In contrast to mineral soils, peat has an unstable structure due to its almost completely water-filled pore volume. Every dehydration means a reduction in the pore volume, since the pores collapse when they are no longer filled with water. This initially leads to a subsidence of the bog soil , i.e. a decrease in peat thickness. The evaporation of the pore water contributes to the further loss of level. After drainage and aeration, secondary soil formation sets in, which, depending on the time and the trophy of the peat, leads to different structures and speeds at different speeds . In regions with higher rainfall, the soils can become earthy . This creates a dark to black-brown crumb structure in which plant remains are no longer visible to the naked eye, but plant structures can still be seen under the microscope. In drier areas with less precipitation, if the dehydration continues to increase, humic and ash-rich, hard-to-wet and dry fine-grain structures with in some cases cracks and fissures form in the soil. The resulting sludge (dump) is an extremely unfavorable structure because the soil easily erodes and dries out irreversibly. The soils cannot be re-moistened and represent the most extreme bog location. In the less strongly drying subsoil, the mineral soil substance remains moist to wet. The result is a horizon consisting of coal-like caked particles, also known as a murring horizon . The formation of this segregation or secretion structure represents the final stage of the fen soil formation. These soils are difficult to root through and have a very unfavorable water and nutrient balance.
In addition to this physical and chemical damage to the bog, the drainage leads to a reduction in evapotranspiration, which in turn leads to a reduction in cooling in the landscape. In addition, the reduced water saturation of the peat leads to a change in the species composition towards less water-loving species. In general, this leads to a strong reduction in the typical bog biodiversity. In addition, the dewatering increases the risk of fires , which can release large amounts of greenhouse gases and air pollutants that are harmful to the environment and health . Peatlands make up around three percent of the world's land area, but store 30 percent of the earth's carbon - twice as much as all forests combined. Therefore, the rewetting of bogs is an effective way of protecting the climate.
Agricultural use of moors
The agricultural and forestry use of moors works in the conventional way only by lowering the water level. This has the consequence that the hydraulic properties of the peat, such as the water storage capacity and the hydraulic conductivity, decrease. As a result of the drainage, the peat that was previously created in the absence of air comes into contact with oxygen . With persistent aerobic conditions, this process leads to a continuous metabolism of the peat (peat consumption) and thus to irreversible damage to the peat body.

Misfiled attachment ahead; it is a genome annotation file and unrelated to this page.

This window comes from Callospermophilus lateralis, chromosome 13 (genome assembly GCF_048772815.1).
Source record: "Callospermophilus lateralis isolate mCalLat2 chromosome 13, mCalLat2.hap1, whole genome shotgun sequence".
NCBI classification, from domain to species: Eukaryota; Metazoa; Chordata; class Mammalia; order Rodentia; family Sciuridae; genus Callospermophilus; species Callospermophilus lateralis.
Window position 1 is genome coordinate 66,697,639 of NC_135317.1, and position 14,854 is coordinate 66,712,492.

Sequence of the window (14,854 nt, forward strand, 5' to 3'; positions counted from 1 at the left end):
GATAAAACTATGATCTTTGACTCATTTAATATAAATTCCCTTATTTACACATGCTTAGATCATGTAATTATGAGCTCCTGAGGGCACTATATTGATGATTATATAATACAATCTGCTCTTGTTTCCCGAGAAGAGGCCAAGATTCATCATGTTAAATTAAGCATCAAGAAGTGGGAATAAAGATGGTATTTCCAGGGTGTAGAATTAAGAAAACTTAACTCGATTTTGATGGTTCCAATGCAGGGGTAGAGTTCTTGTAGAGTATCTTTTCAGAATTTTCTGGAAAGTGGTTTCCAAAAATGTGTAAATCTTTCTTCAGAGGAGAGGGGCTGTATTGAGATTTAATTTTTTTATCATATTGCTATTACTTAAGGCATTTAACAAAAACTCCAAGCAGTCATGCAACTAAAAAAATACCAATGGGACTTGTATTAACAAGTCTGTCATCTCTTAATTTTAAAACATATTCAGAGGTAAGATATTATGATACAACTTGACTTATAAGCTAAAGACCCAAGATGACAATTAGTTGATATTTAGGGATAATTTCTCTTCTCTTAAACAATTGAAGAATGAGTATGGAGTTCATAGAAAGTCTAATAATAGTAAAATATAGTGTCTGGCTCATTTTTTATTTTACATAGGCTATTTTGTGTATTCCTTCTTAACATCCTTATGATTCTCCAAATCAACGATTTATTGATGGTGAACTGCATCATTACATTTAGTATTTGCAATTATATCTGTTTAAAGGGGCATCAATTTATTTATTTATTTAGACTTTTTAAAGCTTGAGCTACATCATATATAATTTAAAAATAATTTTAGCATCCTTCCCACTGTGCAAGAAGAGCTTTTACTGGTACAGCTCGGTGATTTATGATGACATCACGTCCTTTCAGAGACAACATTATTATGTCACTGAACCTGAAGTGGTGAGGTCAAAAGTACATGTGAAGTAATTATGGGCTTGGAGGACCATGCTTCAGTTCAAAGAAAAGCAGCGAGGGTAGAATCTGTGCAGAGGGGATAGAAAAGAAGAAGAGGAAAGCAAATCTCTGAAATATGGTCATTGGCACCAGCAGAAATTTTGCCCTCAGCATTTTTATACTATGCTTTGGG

This conventional use inevitably leads to the destruction of the moors and adjacent wetlands. Sustainable use of peatland can only take place at water levels close to the surface, which may lead to peat formation or at least to peat conservation. This alternative is described as paludiculture . The following describes the methods of conventional peatland use.
The bog fire culture is a process in which the surface of the bog was drained and chopped off before winter so that it could be burned down in spring. Buckwheat or oats were then sown in the ashes. The fire was regulated by the direction of the wind and the increasing or decreasing moisture in the ground. With this method, however, the nutrient reserves in the soil were exhausted after 10 years and the land had to lie fallow for 30 years.
In the fenculture, large drainage ditches were dug from which the black peat was extracted. The water channels also served to remove the peat.
The raised bog culture is only used in raised bogs, where the peat is at least 1.3 meters high. The moors are drained, but not pitted, only plowed up and fertilized. The resulting soil is used exclusively for grassland farming.
In the mixed sand culture, sand is lifted up from a depth of about 3 meters and plowed through. The resulting mixed sand culture can be used in many ways in agriculture.